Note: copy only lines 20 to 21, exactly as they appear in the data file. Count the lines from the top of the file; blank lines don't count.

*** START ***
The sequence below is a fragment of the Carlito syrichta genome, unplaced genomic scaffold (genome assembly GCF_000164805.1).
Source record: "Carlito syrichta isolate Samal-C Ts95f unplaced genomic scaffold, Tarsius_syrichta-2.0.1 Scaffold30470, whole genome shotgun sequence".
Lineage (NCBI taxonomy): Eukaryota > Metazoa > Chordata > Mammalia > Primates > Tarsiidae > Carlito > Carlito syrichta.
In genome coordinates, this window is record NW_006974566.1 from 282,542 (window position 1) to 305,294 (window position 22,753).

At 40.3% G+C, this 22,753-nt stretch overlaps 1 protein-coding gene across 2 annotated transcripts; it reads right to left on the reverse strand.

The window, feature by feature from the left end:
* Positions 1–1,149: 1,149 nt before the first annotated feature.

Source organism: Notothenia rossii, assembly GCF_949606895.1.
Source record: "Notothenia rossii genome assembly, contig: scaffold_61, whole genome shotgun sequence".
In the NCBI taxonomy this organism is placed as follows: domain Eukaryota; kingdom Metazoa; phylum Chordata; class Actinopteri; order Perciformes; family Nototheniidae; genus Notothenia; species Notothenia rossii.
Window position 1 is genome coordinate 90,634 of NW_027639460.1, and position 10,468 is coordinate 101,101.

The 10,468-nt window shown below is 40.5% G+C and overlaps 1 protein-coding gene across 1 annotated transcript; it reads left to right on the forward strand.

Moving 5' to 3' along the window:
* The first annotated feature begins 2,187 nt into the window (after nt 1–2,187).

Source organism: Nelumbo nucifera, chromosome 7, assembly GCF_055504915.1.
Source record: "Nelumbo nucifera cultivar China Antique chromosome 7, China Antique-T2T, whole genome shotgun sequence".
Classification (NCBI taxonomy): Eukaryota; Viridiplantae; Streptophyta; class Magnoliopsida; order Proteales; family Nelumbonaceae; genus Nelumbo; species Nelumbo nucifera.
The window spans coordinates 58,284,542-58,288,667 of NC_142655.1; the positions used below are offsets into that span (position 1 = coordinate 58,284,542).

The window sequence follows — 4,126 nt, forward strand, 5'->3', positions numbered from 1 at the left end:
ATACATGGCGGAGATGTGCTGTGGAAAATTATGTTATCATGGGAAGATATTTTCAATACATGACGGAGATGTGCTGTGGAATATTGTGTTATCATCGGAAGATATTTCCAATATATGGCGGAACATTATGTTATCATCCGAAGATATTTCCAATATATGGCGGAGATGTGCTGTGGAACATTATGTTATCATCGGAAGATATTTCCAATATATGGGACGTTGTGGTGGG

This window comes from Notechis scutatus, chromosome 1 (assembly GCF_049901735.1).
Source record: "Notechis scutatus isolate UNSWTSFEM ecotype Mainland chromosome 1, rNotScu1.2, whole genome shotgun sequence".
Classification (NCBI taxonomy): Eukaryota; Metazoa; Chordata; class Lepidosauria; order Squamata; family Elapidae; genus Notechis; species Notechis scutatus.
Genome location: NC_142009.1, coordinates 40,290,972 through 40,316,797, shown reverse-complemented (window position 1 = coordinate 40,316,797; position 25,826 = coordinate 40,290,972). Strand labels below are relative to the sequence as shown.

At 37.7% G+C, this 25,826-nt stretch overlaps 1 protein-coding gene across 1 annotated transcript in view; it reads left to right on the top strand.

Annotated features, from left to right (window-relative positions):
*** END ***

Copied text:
ATACATGGCGGAGATGTGCTGTGGAAAATTATGTTATCATGGGAAGATATTTTCAATACATGACGGAGATGTGCTGTGGAATATTGTGTTATCATCGGAAGATATTTCCAATATATGGCGGAACATTATGTTATCATCCGAAGATATTTCCAATATATGGCGGAGATGTGCTGTGGAACATTATGTTATCATCGGAAGATATTTCCAATATATGGGACGTTGTGGTGGG

This window comes from Notechis scutatus, chromosome 1 (assembly GCF_049901735.1).